Personal genomics offers the promise of raising quality of life to unexpected levels. Understanding one’s genome and its effects become paramount for achieving this promise. Recreational Genomics has arisen as a field of commercial activity allowing mass scale genome screening. For several hundred dollars it is possible to have one’s genome analyzed and results easily downloaded as a flat text file. In the case of 23andMe, this analysis consists of personal variants (genotype) for more than 0.5M SNPs (single nucleotide polymorphisms). This personal “genome” is interesting in its own right and it would be even more interesting provided that this information is compared and analyzed in the context of other people’s genomes and their phenotypes.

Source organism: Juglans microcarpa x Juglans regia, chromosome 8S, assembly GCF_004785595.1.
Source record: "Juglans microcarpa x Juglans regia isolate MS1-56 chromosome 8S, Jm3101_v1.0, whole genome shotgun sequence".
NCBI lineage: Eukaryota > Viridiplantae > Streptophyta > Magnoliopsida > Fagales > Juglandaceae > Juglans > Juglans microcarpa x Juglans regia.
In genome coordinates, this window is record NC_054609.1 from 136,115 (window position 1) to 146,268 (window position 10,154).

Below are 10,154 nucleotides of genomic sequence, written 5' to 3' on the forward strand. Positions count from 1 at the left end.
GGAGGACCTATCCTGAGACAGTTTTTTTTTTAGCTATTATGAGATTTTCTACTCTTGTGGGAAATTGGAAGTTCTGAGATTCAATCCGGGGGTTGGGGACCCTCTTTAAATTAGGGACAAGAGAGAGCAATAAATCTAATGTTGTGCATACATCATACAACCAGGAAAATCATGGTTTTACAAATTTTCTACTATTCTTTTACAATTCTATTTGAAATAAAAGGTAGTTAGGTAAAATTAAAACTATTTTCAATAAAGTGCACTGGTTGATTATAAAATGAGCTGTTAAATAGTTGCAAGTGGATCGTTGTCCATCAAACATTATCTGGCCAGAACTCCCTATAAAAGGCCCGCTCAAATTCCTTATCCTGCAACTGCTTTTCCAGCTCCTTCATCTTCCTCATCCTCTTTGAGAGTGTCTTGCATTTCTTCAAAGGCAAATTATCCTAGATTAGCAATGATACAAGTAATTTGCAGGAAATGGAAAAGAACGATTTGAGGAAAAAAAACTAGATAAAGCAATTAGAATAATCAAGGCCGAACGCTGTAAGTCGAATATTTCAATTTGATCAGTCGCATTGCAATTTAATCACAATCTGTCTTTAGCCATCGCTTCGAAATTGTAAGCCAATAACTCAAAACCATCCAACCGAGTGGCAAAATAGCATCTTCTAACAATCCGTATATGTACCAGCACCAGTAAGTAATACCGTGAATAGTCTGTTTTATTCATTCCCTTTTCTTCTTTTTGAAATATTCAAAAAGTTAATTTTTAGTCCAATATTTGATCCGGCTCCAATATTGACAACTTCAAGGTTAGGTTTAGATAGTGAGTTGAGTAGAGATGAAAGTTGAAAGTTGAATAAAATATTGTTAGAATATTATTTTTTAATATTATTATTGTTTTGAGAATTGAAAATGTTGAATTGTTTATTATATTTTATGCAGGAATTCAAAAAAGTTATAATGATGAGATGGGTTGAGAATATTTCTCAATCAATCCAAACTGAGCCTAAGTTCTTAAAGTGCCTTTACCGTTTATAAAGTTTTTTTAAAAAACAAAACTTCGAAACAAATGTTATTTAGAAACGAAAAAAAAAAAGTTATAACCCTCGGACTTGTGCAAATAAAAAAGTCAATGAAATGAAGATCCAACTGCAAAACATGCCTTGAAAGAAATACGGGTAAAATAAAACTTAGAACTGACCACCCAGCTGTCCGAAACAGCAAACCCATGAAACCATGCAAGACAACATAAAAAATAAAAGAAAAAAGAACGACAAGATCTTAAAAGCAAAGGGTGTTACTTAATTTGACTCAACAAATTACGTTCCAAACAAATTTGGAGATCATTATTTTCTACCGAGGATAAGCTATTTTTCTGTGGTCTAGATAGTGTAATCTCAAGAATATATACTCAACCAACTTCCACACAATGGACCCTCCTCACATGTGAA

A resource available for social networking to allow mass comparison of people sharing traits and genomic variants, I believe could have revolutionary effects. Such a network could allow one start making sense of specific personal traits, susceptibility to illnesses and determination of potential treatments proven successful by genetically similar people. Exchange of genetic information made easy should be a reality soon.
The time is ripe for social genome networks. Indeed there are lots of potential ethical and legal challenges ahead. How long are laws and social prejudices going to stop the inevitable?